<![CDATA[ IEEE Microwave and Wireless Components Letters - new TOC ]]>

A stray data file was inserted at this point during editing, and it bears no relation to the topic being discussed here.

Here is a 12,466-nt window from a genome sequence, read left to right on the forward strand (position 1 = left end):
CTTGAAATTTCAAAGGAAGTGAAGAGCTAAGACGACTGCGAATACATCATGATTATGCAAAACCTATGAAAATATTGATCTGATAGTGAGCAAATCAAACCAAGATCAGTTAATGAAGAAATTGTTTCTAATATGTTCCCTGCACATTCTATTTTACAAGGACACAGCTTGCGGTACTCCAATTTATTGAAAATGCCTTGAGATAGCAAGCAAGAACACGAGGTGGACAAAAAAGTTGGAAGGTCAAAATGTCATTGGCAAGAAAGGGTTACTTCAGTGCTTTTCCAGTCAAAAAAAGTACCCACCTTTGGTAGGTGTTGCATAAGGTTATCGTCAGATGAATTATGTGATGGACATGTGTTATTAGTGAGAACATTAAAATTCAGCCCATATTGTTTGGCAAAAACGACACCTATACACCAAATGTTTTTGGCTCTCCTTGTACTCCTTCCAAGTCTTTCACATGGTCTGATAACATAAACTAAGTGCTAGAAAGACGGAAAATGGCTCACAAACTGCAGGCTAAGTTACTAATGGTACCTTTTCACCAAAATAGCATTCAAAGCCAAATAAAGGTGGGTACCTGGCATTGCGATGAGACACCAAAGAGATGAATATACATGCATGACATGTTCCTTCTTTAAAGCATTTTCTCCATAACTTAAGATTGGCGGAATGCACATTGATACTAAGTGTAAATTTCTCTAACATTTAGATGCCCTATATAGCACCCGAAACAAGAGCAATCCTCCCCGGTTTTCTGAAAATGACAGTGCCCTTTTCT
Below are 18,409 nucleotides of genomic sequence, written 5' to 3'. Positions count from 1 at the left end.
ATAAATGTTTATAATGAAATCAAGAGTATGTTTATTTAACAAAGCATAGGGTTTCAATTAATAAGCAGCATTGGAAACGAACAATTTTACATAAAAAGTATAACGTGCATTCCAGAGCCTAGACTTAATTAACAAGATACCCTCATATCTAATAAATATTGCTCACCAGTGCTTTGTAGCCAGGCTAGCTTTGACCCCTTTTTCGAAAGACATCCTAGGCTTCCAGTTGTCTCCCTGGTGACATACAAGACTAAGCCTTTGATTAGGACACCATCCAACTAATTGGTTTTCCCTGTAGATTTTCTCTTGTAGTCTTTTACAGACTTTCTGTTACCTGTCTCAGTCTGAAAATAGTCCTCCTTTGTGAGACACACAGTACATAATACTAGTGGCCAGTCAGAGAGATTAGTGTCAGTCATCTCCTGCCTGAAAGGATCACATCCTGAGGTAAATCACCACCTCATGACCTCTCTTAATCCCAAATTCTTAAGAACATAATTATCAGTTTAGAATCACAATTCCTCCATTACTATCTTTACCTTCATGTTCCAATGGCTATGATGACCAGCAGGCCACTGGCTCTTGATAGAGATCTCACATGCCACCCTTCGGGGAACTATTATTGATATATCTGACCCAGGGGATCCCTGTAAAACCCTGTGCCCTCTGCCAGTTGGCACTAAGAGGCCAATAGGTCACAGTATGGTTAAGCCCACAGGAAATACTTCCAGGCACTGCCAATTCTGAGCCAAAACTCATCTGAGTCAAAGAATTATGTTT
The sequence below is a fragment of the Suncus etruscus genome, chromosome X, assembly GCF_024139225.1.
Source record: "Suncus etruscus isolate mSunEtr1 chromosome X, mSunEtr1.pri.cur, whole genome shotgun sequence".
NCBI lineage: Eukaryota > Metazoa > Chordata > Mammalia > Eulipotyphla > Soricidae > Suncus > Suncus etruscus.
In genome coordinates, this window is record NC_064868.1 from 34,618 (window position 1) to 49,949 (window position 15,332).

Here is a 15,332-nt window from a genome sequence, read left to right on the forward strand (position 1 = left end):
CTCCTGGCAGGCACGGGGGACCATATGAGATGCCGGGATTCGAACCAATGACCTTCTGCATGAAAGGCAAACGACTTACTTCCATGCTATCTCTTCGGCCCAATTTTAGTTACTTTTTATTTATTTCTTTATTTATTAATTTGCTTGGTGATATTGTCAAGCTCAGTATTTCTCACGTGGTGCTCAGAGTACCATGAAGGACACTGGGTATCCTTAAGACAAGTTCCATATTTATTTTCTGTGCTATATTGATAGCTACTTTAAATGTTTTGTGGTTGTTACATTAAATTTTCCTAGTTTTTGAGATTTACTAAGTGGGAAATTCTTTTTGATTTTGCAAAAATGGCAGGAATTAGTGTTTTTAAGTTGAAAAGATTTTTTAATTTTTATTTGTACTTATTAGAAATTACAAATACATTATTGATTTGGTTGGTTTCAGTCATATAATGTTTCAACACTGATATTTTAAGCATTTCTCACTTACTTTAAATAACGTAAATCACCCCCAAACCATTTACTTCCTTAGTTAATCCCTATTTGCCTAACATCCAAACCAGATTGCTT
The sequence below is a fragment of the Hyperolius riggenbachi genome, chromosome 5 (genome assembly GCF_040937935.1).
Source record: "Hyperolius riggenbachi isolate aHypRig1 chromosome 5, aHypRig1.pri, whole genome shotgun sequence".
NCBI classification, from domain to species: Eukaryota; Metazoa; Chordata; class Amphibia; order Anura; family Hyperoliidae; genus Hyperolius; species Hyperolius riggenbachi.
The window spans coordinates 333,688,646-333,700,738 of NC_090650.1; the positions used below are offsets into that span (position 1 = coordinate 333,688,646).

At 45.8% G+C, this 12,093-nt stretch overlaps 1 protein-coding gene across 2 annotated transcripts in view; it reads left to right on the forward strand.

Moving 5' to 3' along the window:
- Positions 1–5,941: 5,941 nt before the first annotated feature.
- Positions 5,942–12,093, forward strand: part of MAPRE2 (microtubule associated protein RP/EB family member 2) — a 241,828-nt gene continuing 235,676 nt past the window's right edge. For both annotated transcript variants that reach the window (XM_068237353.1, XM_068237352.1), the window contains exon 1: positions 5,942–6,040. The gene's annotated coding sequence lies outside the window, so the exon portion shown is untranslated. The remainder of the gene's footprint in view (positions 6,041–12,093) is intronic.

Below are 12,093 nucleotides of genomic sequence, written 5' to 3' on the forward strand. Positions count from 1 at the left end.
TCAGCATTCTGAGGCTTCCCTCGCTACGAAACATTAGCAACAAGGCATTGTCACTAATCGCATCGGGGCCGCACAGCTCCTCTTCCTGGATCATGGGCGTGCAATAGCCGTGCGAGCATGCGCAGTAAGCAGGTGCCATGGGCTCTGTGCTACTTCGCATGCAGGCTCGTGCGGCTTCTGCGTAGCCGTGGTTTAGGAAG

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TOC Alert for Publication# 7260 2019April 18<![CDATA[Table of contents]]>294C1C4207<![CDATA[IEEE Microwave and Wireless Components Letters publication information]]>294C2C2169<![CDATA[Stability-Improved Spectral-Element Time-Domain Method Based on Newmark-<inline-formula> <tex-math notation="LaTeX">$beta$ </tex-math></inline-formula>]]>$beta $ scheme is proposed. The algorithm preserves the explicit solution property, and the time step is doubled compared with that of the traditional SETD method. In addition, the novel algorithm has a significant effect on the suppression of late-time instability. Some numerical results demonstrate the ability and accuracy of this algorithm.]]>294243245775<![CDATA[Design of Ultraflat Phase Shifters Using Multiple Quarter-Wavelength Short-Ended Stubs]]>$lambda /4$ ) short-ended stubs. The proposed topology consists of a uniform line with multi-$lambda /4$ short-ended stubs and a reference line. Inspired by the high-pass filter design, the phase difference can be analytically determined by the impedance and the number of the short-ended stubs. In order to obtain a wider phase bandwidth with ultraflat phase difference around the center operating frequency, a generalized design equation is newly derived over a wide achievable range from 15° to 360°. As a validation, the third-order proposed phase shifter with 135° phase difference is designed and implemented at 3 GHz. The measured results show a good agreement with those obtained from simulation. The measured 10-dB impedance bandwidth achieves 102%, and the bandwidth of 135° ±5° phase difference is about 78%.]]>294246248784<![CDATA[A Novel Structure to Suppress Transverse Modes in Radio Frequency TC-SAW Resonators and Filters]]>294249251737<![CDATA[Wideband Filtering Phase Shifter Using Transversal Signal-Interference Techniques]]>294252254919<![CDATA[Varactor Tuned Dual-Band Bandpass Filter With Independently Tunable Band Positions]]>2942552571024<![CDATA[Controlled Out-of-Band Rejection of Filters Based on SIW With Alternating Dielectric Line Sections]]>$2f_{o}$ . Moreover, the selection of the filter order (i.e., the number of sections with and without dielectric) can affect the depth of the rejection band. A study of the width and the depth of the rejection band is performed with different permittivities and orders for two different filters. Then, for validation purposes, the prototypes of both filters have been manufactured and measured.]]>2942582601030<![CDATA[Multiband Acoustic-Wave-Lumped-Element Resonator-Based Bandpass-to-Bandstop Filters]]>2942612631466<![CDATA[Compact Tunable Balanced Bandpass Filter With Constant Bandwidth Based on Magnetically Coupled Resonators]]>$K_{12}$ and external quality factor $Q_{e}$ can be obtained by the mixed coupling between the two resonators and SIPCF structure, respectively. Two differential-mode (DM) transmission zeros (TZs) near the lower and upper passband edges are created by the mixed coupling and source–load coupling, respectively. Furthermore, intrinsic high CM suppression in the DM tunable operating passband can be maintained because of the magnetically coupled resonator structure. Finally, a compact tunable balanced BPF prototype with constant fractional bandwidth of 6.5% is implemented and fabricated. The measured results agree well with the simulated ones.]]>2942642661047<![CDATA[Integrated Waveguide Filter Amplifier Using the Coupling Matrix Technique]]>$N,+,4$ active coupling matrix is proposed for the first time to describe the coupling topology. High-$Q$ waveguide resonators are featured in the design, achieving simultaneous filtering and matching at both the input and output ports. Easy integration of the transistor with waveguide resonators is demonstrated through filter synthesis, where a hybrid waveguide/ microstrip structure is implemented for the structural and impedance transition. In this letter, an X-band device is constructed as a demonstrator, but the technique is also applicable to higher frequencies where waveguide is widely utilized for its low loss.]]>2942672691017<![CDATA[A 3-dB Coupler in Slow Wave Substrate Integrated Waveguide Technology]]>2942702721189<![CDATA[A Novel 3-dB Waveguide Hybrid Coupler for Terahertz Operation]]>294273275901<![CDATA[A Compact <italic>V</italic>-Band Upconversion Mixer With −1.4-dBm OP1dB in SiGe HBT Technology]]>$0.13-,mu text{m}$ SiGe BiCMOS technology. The detailed design procedure for the on-chip transformer baluns is provided, which enables the compact implementation. The mixer occupies an area of $365,,mu text{m},,times 400,,mu text{m}$ with pads and $175,,mu text{m},,times 300,,mu text{m}$ without pads, consuming 52 mW from a 2.5-V power supply. The mixer achieves an OP1dB of −1.4 dBm at 60-GHz radio frequency, intermediate frequency (IF) bandwidth of 0.5–8.5 GHz on both sidebands, a maximum conversion gain of 13.4 dB, and a 3-dB bandwidth of 50 to above 67 GHz. The performance of the proposed mixer outperforms other state-of-the-art V-band mixers in terms of chip area, IF bandwidth, and linearity.]]>2942762781068<![CDATA[12-mW 97-GHz Low-Power Downconversion Mixer With 0.7-V Supply Voltage]]>2942792811050<![CDATA[A Compact 140-GHz, 150-mW High-Gain Power Amplifier MMIC in 250-nm InP HBT]]>$S_{21}$ gain and over 125-mW output power across 115–150-GHz operation. The peak 153-mW output power was measured at 140 GHz using only 2.7-mW RF input power—the associated large-signal gain is 17.5 dB with 9.8% power added efficiency (PAE). The 140-GHz OP_{1 dB} 1-dB gain compression power is 106 mW with 7.0% PAE. The dc power dissipation is 1.54 W and its size is only 0.75 mm^{2}. The 3-dB $S_{21}$ gain roll-off is between 112 and 147 GHz. The 115–150-GHz output power variation at 0-dBm input drive is only ±0.5 dB. The peak PAE varies between 8.2% and 10.5%. This D-band result improves upon by $2.3times $ at 140 GHz the state-of-the-art peak RF power previously demonstrated by SSPA MMICs.]]>2942822841481<![CDATA[On the Thermal Memory Effect Reduction of Power Amplifiers Using Pulse Modulation]]>2942852871643<![CDATA[High-Efficient Broadband CPW RF Rectifier for Wireless Energy Harvesting]]>$22.5times 31,,text {mm}^{2}$ . In order to accurately characterize the rectifier performance, the electromagnetic and harmonic balance simulations are conducted using the Agilent, ADS software. The comparison shows good agreement between the simulation and measurement results. For instance, the peak measured efficiency is 74.8% at 10-dBm RF input power and the corresponding simulated value is 75% with a terminal load of 1 $text{k}Omega $ . The efficient frequency range is extending from 0.1 to 2.5 GHz, with an efficiency of more than 45% at input power 10 dBm.]]>294288290969<![CDATA[Cooperative Integration of RF Energy Harvesting and Dedicated WPT for Wireless Sensor Networks]]>294291293836<![CDATA[In-Band Digital Predistortion for Concurrent Dual-Broadband Phased Array Transmitters]]>$1times 4$ phased array antennas fed by a Ka-band power amplifier, a concurrent dual-band signal with modulated bandwidth of 200 MHz at 27 and 28.2 GHz can be effectively linearized with the processing bandwidth of only 240 MHz. The proposed method presents great effectiveness and a bright prospect for ultrabroadband multiband applications in future communication systems.]]>294294296725<![CDATA[A 16-QAM 100-Gb/s 1-M Wireless Link With an EVM of 17% at 230 GHz in an SiGe Technology]]>$mu text{m}$ SiGe HBT technology featuring full chip-on-board packaging. Using a 16-quadrature amplitude modulation, data rates from 20 to 100 Gb/s with an error vector magnitude from 7% to 17% were achieved at a 1-m distance. Thanks to the new mixer-first Rx, the maximum data rate improved from 90 to 100 Gb/s compared with our previous work using the amplifier-first Rx. The peak performance was reached at 230 GHz. The Tx operates at a 3.5 dB backoff from $text{P}_{textbf {sat}}$ showing a 3-dB RF bandwidth (BW) of 28 GHz, a $text{P}_{textbf {out}}$ of 5 dBm, and an IQ imbalance below 0.7 dB. The Rx features a peak conversion gain of 8 dB, a single-sideband noise figure of 14 dB, a 3-dB RF BW of 26 GHz, and an IQ imbalance below 1 dB. This letter also provides an analysis of the RF front-end imperfections related to the large link BW.]]>2942972991087<![CDATA[Random Multiplexing for an MIMO-OFDM Radar With Compressed Sensing-Based Reconstruction]]>294300302913<![CDATA[Microwave Sensing Schemes of CPW Resonators Fully Printed on Humidity Sensitive Substrates]]>$S_{21}$ phase were used as the measurement variables. The sensor was proven highly sensitive and wide range. In the 60–100 %RH range, the frequency sensitivity of the sensor reached 3.88 MHz/%RH, and its phase sensitivity reached 1.25°/%RH.]]>294303305883<![CDATA[Design of Microwave-Based Angular Displacement Sensor]]>2943063081027<![CDATA[IEEE Microwave and Wireless Components Letters information for authors]]>294C3C3110